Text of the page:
I suggest that these four objects should be lined up across the center from liturgical south to liturgical north, from the congregation’s right to the congregation’s left. The Table of Facebread was on the north side of the Tabernacle, while the overseeing Lampstand was on the south, so that a movement from south to north is appropriate. Moreover, God’s throne is in the far north, we are told (Ps. 48:2; Is. 14:13; see Jordan, Through New Eyes, pp. 148ff.), and since the movement in worship is toward God, movement from south to north is appropriate. The pastor should conduct the Entrance from the , the Synaxis from the Pulpit, the sermon from the Chair, and the Eucharist from the Table. Given that the table is usually wider than the pulpit and baptismal pedestal, the chair from which the sermon is delivered would be in the center; and this is practical as well. On delivering sermons seated, see Luke 4:20. If this is impractical, the sermon can be delivered from the pulpit, and the chair placed behind the three objects to the rear.

(Liturgical directions arise from the symbol that Jesus comes as lightning flashes from the east to the west, Matthew 24:27. Thus, the Church is said to face east in worship, looking for Christ to come into her midst. The other directions follow from this orientation. This orientation reverses the east-west orientation found in the Old Creation Tabernacle and Temple, as a sign that the Kingdom has come and we are now approaching from the other side, not the side of exile but the side of the Kingdom.)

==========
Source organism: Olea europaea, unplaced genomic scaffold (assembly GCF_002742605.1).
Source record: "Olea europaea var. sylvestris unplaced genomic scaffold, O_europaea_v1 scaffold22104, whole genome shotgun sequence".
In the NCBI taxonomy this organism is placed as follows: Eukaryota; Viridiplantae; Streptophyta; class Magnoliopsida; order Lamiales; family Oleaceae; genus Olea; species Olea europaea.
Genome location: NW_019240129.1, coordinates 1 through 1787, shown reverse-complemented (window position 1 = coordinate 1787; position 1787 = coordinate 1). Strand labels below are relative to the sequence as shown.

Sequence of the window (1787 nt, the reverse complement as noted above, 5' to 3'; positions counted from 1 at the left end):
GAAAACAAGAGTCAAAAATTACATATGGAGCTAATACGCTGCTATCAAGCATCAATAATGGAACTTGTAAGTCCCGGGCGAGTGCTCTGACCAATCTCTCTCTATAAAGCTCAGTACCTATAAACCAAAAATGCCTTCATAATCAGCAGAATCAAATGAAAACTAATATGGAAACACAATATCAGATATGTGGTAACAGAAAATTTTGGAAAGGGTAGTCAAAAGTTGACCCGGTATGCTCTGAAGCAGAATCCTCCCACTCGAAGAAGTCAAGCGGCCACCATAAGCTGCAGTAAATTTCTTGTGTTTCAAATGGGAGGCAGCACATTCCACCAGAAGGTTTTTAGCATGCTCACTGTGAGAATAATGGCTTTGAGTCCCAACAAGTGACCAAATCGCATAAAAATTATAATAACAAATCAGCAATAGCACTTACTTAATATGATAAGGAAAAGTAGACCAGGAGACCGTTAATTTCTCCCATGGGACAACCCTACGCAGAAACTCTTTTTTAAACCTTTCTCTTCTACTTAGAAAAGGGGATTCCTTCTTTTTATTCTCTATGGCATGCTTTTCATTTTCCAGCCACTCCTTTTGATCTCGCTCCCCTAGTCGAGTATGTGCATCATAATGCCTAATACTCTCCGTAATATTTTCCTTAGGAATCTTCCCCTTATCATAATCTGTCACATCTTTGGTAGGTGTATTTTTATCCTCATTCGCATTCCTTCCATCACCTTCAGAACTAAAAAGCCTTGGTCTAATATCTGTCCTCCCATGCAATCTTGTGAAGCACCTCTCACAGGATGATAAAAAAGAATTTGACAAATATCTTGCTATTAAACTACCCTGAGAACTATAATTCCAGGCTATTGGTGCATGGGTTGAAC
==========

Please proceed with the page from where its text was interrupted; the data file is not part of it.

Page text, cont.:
The concept of moving from one side to the other in the order of worship can be related to the movement of the worshippers in Ezekiel 46:9.

In some traditions, the is put by a door, either the back door or a side door at the front. This is to point to the as the door into the church. While this is understandable, in fact the River Jordan ran through the center of the Land. The tribes who lived in the Trans-Jordan had to cross the Jordan before being officially in the Land. Similarly, in order to get permission to visit a country, one goes to the king at his central throne for permission, as the Magi went to Herod. Moreover, the Laver of Cleansing was in the Tabernacle courtyard, not by its door. From these considerations we see that the most appropriate place for the is near the center.

Vestment and Parament Colors